Administrators, faculty and individuals concerned with Oregon Senate Bill 342 met last week to discuss the bill, which directs colleges and universities in the state to coordinate more effective transfer among institutions. Senate Bill 342, which has been in effect since the state Legislature passed it in spring 2005, works to improve the ease of transferring lower division general education credits between schools.
Administrators, faculty and individuals concerned with Oregon Senate Bill 342 met last week to discuss the bill, which directs colleges and universities in the state to coordinate more effective transfer among institutions.
Senate Bill 342, which has been in effect since the state Legislature passed it in spring 2005, works to improve the ease of transferring lower division general education credits between schools. The goal of the project is to make it clear what credits a student will receive at one school for a class taken at another school.
“Hopefully we’ll make students’ lives here easier,” said Shawn Smallman, vice provost for instruction and the dean of undergraduate studies at Portland State. “That’s the intent.”
Sessions were held Feb. 22 and Feb. 28 in Smith Memorial Student Union to serve as open forums.
Attendance was low at the two forums–five people were at the first meeting and six at the second. Attendees gave feedback about transferring among Oregon schools and discussed what still needs to be done to increase transferability.
Smallman was the main presenter at the open forums, which were mostly discussion-based after he spoke briefly about the Senate bill.
The bill affects all seven universities in the Oregon University System, including PSU and Oregon community colleges. All schools have gone through, or are currently going through, similar processes to gather feedback from faculty and staff to report back to the Legislature. Smallman said the community colleges seemed to be a little further a long than the larger universities.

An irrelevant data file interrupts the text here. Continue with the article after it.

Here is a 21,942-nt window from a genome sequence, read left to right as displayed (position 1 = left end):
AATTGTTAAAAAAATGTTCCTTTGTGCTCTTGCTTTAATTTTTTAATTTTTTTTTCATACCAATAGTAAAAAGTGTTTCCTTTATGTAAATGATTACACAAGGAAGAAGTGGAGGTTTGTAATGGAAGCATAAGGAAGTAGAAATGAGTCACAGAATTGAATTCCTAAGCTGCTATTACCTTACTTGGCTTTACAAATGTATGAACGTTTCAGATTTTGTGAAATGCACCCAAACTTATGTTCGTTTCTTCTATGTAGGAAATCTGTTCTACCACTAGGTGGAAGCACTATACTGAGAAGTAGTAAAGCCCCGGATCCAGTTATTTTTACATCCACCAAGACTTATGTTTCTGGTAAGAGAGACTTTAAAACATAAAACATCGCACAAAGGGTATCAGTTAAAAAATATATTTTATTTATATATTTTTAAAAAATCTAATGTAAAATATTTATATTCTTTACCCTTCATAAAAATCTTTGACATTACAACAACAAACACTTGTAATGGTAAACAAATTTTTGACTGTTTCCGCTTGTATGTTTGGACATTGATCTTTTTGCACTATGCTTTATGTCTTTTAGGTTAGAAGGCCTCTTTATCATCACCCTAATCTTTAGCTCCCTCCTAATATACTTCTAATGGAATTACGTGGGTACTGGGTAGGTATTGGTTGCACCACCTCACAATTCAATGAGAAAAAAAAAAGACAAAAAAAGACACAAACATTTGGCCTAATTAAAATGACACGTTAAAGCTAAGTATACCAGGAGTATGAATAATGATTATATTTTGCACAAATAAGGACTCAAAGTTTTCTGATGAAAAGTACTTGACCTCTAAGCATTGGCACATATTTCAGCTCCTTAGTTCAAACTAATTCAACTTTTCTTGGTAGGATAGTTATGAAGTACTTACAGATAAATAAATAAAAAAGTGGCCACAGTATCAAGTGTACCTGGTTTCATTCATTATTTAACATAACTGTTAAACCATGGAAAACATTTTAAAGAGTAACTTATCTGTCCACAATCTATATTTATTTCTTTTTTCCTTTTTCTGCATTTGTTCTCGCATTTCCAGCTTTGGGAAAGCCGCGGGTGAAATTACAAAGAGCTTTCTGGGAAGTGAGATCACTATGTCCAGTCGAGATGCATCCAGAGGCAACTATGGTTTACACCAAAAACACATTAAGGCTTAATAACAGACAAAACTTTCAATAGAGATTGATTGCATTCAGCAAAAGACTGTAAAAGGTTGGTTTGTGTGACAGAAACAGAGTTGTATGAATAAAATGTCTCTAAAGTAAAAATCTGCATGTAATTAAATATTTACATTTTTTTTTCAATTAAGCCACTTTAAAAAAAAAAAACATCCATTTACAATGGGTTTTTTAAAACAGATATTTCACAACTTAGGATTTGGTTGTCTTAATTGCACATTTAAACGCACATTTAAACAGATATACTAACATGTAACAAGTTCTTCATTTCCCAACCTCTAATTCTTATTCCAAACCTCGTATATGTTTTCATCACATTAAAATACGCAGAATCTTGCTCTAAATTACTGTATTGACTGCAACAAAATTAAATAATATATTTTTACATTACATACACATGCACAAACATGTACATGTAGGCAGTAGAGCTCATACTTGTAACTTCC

The focus of the bill is to develop broad outcomes and criteria statements based on the six areas of general education included in Oregon’s transferable degrees and the Oregon Transfer Module, according to a draft statement from the Joint Boards Articulation Commission, which is the OUS board primarily concerned with the project.
The Transfer Module is a current tool available for students to determine a year’s worth of coursework taken at one institution that will satisfy general education requirements when transferred to any public colleges or universities in the state. The six general education categories are: writing, speech or oral communications, mathematics, arts and letters, social sciences, and science, computer, math.
Earlier this term, faculty at PSU got together to form expert groups on all six educational areas. The groups had five to six members each and met once or twice to determine what they considered general education components of their particular subject, Smallman said.
Group members were selected based on the recommendations of department deans, Smallman said. The feedback from PSU and the other schools involved will be compiled in the Chancellor’s Office, Smallman said, which is the branch of the state government in charge of academic affairs.
“The intent is to satisfy some of the Legislature’s concerns and to come up with a practical system to address transfer problems,” Smallman said.
Now that PSU has submitted input, Smallman said the school will not have any more direct involvement until next fall, when faculty will have a final chance to review the guidelines that the Chancellor’s Office creates using input from all the schools.
“This year is really just a comment period,” Smallman said. “When it’s finished we should be able to address this transfer problem.”
Though issues with transferring do arise, Smallman said he feels that PSU has fewer issues than other colleges in the state. He also said that he hopes this process will allow other schools to learn about the PSU University Studies program and the way it is designed to satisfy general education requirements.
Smallman said that PSU deals with a lot of transfer students because of its size and location.
“I actually think at PSU we do a really good job,” Smallman said about the way transferring is dealt with now. “If you look at our university, we’re designed to work with transfer students.”